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Chapter IV Robert Bruce 1305-1314

Douglas and Edward Bruce Invade England

Taking advantage of this dejection, the king, in the beginning of autumn,-f- sent Douglas and Edward Bruce across the eastern marches, with an army which wasted Northumberland, and carried fire and sword through the principality of Durham, where they levied severe contributions. They next pushed forward into Yorkshire, and plundered Richmond, driving away a large body of cattle, and making many prisoners. On their way homeward, they burnt Appleby and Kirkwold, sacked and set fire to the villages in their route, and found the English so dispirited everywhere, that their army reached Scotland, loaded with spoil, and unchallenged by an enemy.

Edward, indignant at their successes, issued his writs for the muster of a new army to be assembled from the different wapentachs of Yorkshire; commanded ships to be commissioned and victualled for a second Scottish expedition; and appointed the Earl of Pembroke to be governor of the country between Berwick and the river Trent, with the arduous charge of defending it against reiterated attacks, and, to use the words of the royal commission, " the burnings, slaughters, and inhuman and sacrilegious depredations of the Scots.''These, however, were only parchment levies; and before a single vessel was manned, or a single horseman had put his foot in the stirrup, the indefatigable Bruce had sent a second army into England, which ravaged Redesdale and Tynedale, again marking their progress by the black ashes of the towns and villages, and compelling the miserable inhabitants of the border countries to surrender their whole wealth, and to purchase their lives with large sums of money. From this they diverged in their destructive progress into Cumberland, and either from despair, or from inclination, and a desire to plunder, many of the English borderers joined the invading army, and swore allegiance to the Scottish king.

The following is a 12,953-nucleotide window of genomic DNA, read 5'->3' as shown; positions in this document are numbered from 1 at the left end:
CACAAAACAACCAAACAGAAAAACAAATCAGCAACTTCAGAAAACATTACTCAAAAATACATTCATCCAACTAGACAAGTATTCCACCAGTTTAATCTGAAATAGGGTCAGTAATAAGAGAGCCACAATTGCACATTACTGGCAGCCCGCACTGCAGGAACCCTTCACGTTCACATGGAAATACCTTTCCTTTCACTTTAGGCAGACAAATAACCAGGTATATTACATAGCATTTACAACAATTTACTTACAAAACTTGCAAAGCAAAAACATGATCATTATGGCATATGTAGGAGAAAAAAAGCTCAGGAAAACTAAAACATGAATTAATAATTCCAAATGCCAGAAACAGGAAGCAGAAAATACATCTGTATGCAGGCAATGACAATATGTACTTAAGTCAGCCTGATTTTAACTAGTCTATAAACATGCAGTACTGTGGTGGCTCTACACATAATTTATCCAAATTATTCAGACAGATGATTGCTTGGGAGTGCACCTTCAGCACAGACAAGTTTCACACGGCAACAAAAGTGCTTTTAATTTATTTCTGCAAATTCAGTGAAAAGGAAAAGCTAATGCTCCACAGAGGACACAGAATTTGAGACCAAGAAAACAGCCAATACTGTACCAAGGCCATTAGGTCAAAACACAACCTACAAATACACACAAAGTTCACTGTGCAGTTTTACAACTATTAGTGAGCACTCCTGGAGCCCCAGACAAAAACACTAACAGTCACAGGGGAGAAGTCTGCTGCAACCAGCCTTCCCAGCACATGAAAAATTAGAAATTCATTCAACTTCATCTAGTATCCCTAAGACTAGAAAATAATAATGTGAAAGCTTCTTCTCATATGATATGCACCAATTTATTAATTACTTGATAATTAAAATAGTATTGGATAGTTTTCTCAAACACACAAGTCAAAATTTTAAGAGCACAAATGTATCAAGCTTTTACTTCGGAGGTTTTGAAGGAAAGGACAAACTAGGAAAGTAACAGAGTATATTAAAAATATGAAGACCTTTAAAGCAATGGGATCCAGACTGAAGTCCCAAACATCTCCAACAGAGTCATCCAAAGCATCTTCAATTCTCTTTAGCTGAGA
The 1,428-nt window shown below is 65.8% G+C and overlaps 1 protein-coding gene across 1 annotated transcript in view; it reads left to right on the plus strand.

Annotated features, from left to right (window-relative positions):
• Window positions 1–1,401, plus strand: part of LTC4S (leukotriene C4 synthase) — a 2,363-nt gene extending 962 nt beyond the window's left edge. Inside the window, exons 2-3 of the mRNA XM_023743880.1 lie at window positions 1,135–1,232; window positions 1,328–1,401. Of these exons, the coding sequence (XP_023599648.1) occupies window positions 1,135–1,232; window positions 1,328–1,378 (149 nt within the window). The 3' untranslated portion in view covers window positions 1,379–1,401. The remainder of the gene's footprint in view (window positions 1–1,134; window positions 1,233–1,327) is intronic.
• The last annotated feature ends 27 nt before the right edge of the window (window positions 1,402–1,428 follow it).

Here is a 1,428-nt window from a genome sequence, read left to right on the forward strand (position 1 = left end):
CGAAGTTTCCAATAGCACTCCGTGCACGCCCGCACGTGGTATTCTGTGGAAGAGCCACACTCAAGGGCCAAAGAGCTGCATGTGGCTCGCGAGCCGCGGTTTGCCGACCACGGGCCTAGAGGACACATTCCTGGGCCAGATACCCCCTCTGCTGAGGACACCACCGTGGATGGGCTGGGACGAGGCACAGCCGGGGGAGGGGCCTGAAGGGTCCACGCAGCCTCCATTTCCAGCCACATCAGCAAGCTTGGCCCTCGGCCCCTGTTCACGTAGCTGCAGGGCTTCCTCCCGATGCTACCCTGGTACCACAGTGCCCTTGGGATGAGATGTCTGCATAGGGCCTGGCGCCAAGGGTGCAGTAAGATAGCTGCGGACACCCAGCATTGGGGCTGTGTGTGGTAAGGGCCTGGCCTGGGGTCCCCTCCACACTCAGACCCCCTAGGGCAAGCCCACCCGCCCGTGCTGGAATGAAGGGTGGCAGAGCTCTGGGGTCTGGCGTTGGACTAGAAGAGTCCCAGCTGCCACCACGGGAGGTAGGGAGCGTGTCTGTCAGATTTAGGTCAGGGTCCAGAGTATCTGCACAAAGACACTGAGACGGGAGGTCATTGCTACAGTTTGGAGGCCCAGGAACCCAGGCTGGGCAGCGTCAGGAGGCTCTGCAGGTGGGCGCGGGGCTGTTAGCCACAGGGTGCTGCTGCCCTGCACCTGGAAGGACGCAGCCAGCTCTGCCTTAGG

Alarmed at these visitations, and finding little protection from the inactivity of Edward, and the disunion and intrigues of the nobility, the barons and clergy of the northern parts of England assembled at York; and having entered into a confederacy for the protection of their neighbourhood against the Scots, appointed four captains to command the forces of the country, and to adopt measures for the public safety. Edward immediately confirmed this nomination, and, for the pressing nature of the emergency, the measure was not impolitic; but these border troops soon forgot their allegiance, and, upon the failure of their regular supplies from the king's exchequer, became little better than the Scots themselves, plundering the country, and subsisting themselves by every species of theft, robbery,and murder.

Unsuccessful negotiations for peace